It is clear that India’s domestic political dynamics has left the thirst of Bangladesh’s people unquenched. Chief minister Mamata Banerjee has simply reiterated her stand, ‘first the state’s interest, then everything else.’ The only difference is that this time, under pressure, she added that ‘there’s no water in Teesta.’
No matter how much prime minister Modi may reassure us, it is difficult to believe that he will manage to persuade West Bengal about Teesta and sign the water-sharing deal. After having seen India’s complicated domestic political equations holding up the exchange of enclaves for four long decades, it is hard to shrug off similar apprehensions regarding Teesta.
It is quite clear that relations between India and Bangladesh are at an all-time high. Trade is increasing as is cultural exchanges. India’s health, education and tourism sectors have been attracting large numbers of Bangladeshis. Transportation of Indian goods over Bangladesh’s territory has materialised. Above all, India has clearly expressed its satisfaction over the cooperation received from Bangladesh on the question of security. They have lauded Sheikh Hasina’s government for its assistance in suppressing their insurgent groups.
India’s aim now is to further consolidate this security cooperation. It will therefore not be surprising when India shows interest to set these security cooperation issues in an official framework. Indian analysts have recently termed militant activities as a cause of concern for stability in South Asia, though most of the terrorist incidents in India have been carried out by Pakistan-based groups or militants within India itself. There have occasionally been reports of militants from Bangladesh fleeing to India, but no official information has been released in this regard.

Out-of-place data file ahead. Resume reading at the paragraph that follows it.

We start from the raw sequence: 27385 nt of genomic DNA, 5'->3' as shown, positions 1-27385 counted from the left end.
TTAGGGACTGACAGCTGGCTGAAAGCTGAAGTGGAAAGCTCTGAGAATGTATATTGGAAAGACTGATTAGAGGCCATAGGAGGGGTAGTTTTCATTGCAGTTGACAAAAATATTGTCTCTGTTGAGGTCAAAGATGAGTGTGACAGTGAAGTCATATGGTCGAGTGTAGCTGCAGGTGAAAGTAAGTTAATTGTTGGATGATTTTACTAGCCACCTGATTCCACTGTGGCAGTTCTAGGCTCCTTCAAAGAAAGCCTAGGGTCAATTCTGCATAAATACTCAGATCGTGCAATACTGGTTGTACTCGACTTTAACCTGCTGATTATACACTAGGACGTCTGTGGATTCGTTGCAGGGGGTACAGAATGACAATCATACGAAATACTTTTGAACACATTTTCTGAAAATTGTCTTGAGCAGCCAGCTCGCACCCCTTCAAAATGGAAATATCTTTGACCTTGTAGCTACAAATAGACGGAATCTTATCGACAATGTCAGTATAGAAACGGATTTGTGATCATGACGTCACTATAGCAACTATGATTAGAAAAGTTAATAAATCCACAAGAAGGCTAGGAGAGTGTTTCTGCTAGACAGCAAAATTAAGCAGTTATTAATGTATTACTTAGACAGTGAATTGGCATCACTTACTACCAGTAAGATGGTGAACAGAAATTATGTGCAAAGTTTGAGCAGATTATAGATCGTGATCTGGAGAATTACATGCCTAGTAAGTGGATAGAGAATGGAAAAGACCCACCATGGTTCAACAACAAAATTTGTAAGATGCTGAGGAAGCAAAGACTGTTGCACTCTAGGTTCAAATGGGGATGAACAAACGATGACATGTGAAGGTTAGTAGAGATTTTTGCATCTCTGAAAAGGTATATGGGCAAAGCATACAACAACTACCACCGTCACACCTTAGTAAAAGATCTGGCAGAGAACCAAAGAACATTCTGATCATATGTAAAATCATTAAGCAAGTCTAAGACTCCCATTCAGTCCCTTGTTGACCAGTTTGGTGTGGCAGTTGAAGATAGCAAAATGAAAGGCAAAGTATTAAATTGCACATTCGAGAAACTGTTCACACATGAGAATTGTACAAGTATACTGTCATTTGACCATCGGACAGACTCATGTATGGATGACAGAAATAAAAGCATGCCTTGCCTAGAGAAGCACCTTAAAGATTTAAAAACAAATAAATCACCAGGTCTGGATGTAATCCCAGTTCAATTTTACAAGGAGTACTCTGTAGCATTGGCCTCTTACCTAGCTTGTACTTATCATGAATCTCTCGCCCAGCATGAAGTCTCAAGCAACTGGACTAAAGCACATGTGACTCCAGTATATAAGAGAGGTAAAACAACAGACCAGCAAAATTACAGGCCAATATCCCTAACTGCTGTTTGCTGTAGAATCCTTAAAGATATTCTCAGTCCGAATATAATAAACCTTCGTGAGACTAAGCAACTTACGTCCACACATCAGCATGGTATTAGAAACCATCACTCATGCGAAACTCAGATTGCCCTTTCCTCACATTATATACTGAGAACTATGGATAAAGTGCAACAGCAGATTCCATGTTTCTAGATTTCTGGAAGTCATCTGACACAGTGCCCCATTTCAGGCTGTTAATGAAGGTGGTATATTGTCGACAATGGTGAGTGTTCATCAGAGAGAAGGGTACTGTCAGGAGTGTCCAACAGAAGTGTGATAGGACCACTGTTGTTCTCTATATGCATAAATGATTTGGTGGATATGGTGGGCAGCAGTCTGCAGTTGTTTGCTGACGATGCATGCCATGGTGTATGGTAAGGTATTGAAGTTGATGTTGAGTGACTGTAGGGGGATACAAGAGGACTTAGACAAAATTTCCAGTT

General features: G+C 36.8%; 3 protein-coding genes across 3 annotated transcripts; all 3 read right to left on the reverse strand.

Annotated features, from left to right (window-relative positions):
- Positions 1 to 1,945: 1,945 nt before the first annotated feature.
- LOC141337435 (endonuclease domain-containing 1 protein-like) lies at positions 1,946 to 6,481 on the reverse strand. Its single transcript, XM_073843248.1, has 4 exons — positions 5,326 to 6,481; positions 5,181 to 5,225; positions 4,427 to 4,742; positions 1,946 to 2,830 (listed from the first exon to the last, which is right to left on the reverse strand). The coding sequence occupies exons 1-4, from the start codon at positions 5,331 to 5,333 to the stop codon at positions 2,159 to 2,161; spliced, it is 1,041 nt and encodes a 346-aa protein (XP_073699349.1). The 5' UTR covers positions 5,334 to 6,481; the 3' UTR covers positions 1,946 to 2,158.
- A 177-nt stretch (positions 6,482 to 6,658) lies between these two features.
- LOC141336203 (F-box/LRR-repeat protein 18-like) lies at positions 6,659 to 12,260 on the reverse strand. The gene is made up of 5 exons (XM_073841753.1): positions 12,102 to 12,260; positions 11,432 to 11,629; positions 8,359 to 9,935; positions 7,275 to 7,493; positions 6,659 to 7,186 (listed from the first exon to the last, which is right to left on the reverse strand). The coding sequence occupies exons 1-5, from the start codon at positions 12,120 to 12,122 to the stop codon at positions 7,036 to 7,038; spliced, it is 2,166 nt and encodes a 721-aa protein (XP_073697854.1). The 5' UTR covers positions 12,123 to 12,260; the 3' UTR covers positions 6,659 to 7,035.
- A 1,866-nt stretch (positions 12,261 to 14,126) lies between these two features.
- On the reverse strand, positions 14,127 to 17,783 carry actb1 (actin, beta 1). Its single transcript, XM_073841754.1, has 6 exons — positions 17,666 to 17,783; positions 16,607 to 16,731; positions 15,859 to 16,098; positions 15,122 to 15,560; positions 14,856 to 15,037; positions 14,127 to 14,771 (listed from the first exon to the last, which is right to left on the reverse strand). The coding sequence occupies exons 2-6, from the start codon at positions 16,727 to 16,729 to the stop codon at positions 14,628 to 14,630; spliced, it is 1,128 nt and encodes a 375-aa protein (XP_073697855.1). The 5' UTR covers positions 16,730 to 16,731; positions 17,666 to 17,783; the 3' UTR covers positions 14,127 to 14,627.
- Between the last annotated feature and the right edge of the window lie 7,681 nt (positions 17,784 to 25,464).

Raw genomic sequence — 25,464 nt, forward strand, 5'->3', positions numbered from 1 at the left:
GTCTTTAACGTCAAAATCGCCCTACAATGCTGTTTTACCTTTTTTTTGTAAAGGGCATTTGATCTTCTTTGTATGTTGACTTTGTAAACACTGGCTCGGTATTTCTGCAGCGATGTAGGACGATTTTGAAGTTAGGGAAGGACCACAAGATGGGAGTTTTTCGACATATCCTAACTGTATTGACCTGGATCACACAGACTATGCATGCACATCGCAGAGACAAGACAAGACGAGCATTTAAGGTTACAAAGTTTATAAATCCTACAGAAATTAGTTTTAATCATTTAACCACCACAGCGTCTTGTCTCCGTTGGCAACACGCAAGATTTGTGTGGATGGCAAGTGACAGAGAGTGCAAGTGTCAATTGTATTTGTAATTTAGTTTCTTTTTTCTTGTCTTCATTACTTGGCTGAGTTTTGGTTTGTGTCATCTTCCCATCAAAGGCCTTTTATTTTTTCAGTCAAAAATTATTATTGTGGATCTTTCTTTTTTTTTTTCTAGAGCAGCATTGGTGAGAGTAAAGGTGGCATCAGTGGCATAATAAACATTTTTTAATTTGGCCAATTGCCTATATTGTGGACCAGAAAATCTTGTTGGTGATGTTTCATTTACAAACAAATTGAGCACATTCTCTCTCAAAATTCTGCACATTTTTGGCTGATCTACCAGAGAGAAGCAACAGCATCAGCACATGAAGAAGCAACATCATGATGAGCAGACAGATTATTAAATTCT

Defence cooperation between the two countries began from the time of the last caretaker government and this has included exchanging visits, training and joint exercises. Now a five-year MOU has been signed to formalize this. Initially there had been speculations of a 25-year defence pact. While Bangladesh had not made any official statements about this, the Indian media was agog with reports in this head.
After Bangladesh purchased two submarines from China, Indian analysts expressed the need to draw Bangladesh out of China’s orbit. Even though last year India was the highest importer of arms in the world, it offered Bangladesh credit to purchase military hardware from it, sparking off speculations once more. Indian analysts, however, say that the purpose of the credit proposal was for joint manufacture of military equipment.
Yesterday three MOUs for defence cooperation were signed. All focus is on how much information is released on the matter and also the reaction to the deals.
All in all, the 22 MOUs and agreements signed will bring about substantial positive changes to relations between the two countries. But the unquenched thirst brings no relief.